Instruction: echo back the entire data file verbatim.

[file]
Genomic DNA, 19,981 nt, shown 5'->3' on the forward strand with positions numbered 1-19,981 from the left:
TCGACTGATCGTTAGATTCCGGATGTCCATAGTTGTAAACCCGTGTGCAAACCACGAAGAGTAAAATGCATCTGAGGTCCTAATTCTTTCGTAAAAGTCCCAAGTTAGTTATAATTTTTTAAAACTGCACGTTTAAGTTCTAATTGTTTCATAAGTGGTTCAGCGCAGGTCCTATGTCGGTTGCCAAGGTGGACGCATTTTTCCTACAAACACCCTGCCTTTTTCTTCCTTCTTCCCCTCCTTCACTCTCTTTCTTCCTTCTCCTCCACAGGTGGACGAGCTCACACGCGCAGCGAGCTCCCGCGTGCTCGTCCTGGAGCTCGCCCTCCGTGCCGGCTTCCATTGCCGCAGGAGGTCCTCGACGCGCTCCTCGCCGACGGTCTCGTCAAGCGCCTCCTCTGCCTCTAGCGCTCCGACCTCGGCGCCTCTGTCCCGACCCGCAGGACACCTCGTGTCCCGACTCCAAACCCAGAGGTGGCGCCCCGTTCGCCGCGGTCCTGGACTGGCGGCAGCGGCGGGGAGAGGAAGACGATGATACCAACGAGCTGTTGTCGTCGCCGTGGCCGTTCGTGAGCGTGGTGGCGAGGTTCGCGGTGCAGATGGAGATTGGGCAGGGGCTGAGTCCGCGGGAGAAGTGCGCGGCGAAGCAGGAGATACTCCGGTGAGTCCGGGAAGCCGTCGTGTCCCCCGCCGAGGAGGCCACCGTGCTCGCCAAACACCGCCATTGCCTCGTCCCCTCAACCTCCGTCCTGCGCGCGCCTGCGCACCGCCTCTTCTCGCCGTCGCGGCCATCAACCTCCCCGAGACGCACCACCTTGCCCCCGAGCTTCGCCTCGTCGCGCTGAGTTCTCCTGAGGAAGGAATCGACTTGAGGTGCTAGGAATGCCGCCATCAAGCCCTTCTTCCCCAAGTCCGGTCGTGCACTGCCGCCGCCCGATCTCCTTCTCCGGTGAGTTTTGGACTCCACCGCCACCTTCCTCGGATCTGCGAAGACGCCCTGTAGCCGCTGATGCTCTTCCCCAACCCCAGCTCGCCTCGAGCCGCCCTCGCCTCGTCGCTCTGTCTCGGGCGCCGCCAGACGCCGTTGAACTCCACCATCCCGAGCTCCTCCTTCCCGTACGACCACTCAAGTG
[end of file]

Genomic DNA, 19,981 nt, shown 5'->3' on the forward strand with positions numbered 1-19,981 from the left:
TCGACTGATCGTTAGATTCCGGATGTCCATAGTTGTAAACCCGTGTGCAAACCACGAAGAGTAAAATGCATCTGAGGTCCTAATTCTTTCGTAAAAGTCCCAAGTTAGTTATAATTTTTTAAAACTGCACGTTTAAGTTCTAATTGTTTCATAAGTGGTTCAGCGCAGGTCCTATGTCGGTTGCCAAGGTGGACGCATTTTTCCTACAAACACCCTGCCTTTTTCTTCCTTCTTCCCCTCCTTCACTCTCTTTCTTCCTTCTCCTCCACAGGTGGACGAGCTCACACGCGCAGCGAGCTCCCGCGTGCTCGTCCTGGAGCTCGCCCTCCGTGCCGGCTTCCATTGCCGCAGGAGGTCCTCGACGCGCTCCTCGCCGACGGTCTCGTCAAGCGCCTCCTCTGCCTCTAGCGCTCCGACCTCGGCGCCTCTGTCCCGACCCGCAGGACACCTCGTGTCCCGACTCCAAACCCAGAGGTGGCGCCCCGTTCGCCGCGGTCCTGGACTGGCGGCAGCGGCGGGGAGAGGAAGACGATGATACCAACGAGCTGTTGTCGTCGCCGTGGCCGTTCGTGAGCGTGGTGGCGAGGTTCGCGGTGCAGATGGAGATTGGGCAGGGGCTGAGTCCGCGGGAGAAGTGCGCGGCGAAGCAGGAGATACTCCGGTGAGTCCGGGAAGCCGTCGTGTCCCCCGCCGAGGAGGCCACCGTGCTCGCCAAACACCGCCATTGCCTCGTCCCCTCAACCTCCGTCCTGCGCGCGCCTGCGCACCGCCTCTTCTCGCCGTCGCGGCCATCAACCTCCCCGAGACGCACCACCTTGCCCCCGAGCTTCGCCTCGTCGCGCTGAGTTCTCCTGAGGAAGGAATCGACTTGAGGTGCTAGGAATGCCGCCATCAAGCCCTTCTTCCCCAAGTCCGGTCGTGCACTGCCGCCGCCCGATCTCCTTCTCCGGTGAGTTTTGGACTCCACCGCCACCTTCCTCGGATCTGCGAAGACGCCCTGTAGCCGCTGATGCTCTTCCCCAACCCCAGCTCGCCTCGAGCCGCCCTCGCCTCGTCGCTCTGTCTCGGGCGCCGCCAGACGCCGTTGAACTCCACCATCCCGAGCTCCTCCTTCCCGTACGACCACTCAAGTG